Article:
17 Feb 2022
17 Feb 2022
Status: a revised version of this preprint is currently under review for the journal BG.

How much do bacterial growth properties and biodegradable dissolved organic matter control water quality at low flow?

Masihullah Hasanyar1, Thomas Romary1, Shuaitao Wang2, and Nicolas Flipo1 Masihullah Hasanyar et al.
  • 1Geosciences and Geoengineering Department, MINES ParisTech, PSL University, 35 Rue Saint-Honoré, 77300 Fontainebleau, France
  • 2UMR 7619 METIS - Sorbonne Université - 4 place Jussieu - 75252 Paris, France

Abstract. Development of accurate water quality modeling tools is necessary for integrated water quality management of river systems. The existing water quality models can simulate dissolved oxygen (DO) concentration quite well during high flow and phytoplankton blooms in rivers; however, there are discrepancies during the summer low-flow season that are assumed to be due to the uncertainties related to the organic matter contribution of the model boundary conditions. Therefore, we used the C-RIVE biogeochemical model to evaluate the influence of controlling parameters on DO simulations at low flow. Three Sobol sensitivity analyses (SA) were carried out based on a coarse model pre-analysis whose target was to develop SA scenarios providing a reduction in the number of model parameters and computation cost as well as hiding inter-parameter interactions. The parameters studied are related to bacterial (e.g., bacterial growth rate), organic matter (OM; repartition and degradation of OM into constituent fractions), and physical factors (e.g., reoxygenation of the river due to navigation and wind), whose variation ranges are selected based on a detailed literature review. Bacterial growth and mortality rates are found to be by far the two most influential parameters, followed by bacterial growth yield. More refined SA results indicate that the biodegradable fraction of dissolved organic matter (BDOM) and the bacterial growth yield are the most influential parameters under conditions of a high net bacterial growth rate (= growth rate – mortality rate), while bacterial growth yield is independently dominant in low net growth situations. Based on the results of this study, proposals are made for in situ measurement of BDOM under a dense and well-equipped urban area water quality monitoring network that could provide high-frequency data. The results also indicate the need for bacterial community monitoring in order to detect potential bacterial community shifts after transient events such as combined sewer overflows and post-infrastructure improvement in treatment plants. Furthermore, we discuss the integration of BDOM in data assimilation software for better estimation of BDOM contribution from boundary conditions, which would result in improved water quality modeling.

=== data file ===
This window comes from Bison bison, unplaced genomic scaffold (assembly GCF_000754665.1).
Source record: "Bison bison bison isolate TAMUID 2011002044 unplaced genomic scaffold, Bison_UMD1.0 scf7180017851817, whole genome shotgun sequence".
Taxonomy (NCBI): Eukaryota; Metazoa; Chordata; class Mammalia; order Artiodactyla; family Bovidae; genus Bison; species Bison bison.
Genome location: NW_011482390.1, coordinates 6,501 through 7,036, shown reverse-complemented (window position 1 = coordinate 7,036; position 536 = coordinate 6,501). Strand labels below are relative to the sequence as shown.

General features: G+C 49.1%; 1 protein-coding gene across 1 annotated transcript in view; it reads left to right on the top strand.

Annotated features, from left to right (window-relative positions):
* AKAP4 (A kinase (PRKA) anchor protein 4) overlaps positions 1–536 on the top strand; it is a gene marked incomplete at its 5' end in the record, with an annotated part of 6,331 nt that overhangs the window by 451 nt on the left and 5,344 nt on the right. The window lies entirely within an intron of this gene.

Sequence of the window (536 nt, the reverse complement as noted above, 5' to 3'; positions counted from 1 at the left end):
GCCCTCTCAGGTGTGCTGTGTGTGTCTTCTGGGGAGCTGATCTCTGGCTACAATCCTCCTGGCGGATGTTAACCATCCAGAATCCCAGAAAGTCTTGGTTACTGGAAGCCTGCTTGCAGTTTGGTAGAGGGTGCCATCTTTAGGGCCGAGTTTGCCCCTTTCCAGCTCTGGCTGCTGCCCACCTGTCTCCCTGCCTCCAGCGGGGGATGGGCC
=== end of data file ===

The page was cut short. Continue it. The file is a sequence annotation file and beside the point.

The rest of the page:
Masihullah Hasanyar et al.

Status: final response (author comments only)

Comment types: AC – author | RC – referee | CC – community | EC – editor | CEC – chief editor | : Report abuse
  • RC1: 'Comment on bg-2021-333', Anonymous Referee #1, 10 Apr 2022
    • AC1: 'Reply on RC1', Masihullah Hasanyar, 24 Apr 2022
  • RC2: 'Comment on bg-2021-333', Anonymous Referee #2, 17 Jun 2022
    • AC2: 'Reply on RC2', Masihullah Hasanyar, 21 Jun 2022

Masihullah Hasanyar et al.

Masihullah Hasanyar et al.


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Short summary
The results of this study indicate that the biodegradable dissolved organic matter is responsible for oxygen depletion at low flow during summer seasons when heterotrophic bacterial activity is so intense. Therefore, the dissolved organic matter must be well measured in the water monitoring networks in order to have more accurate water quality models. It also advocates for high frequency data collection for better quantification of the uncertainties related to organic matter.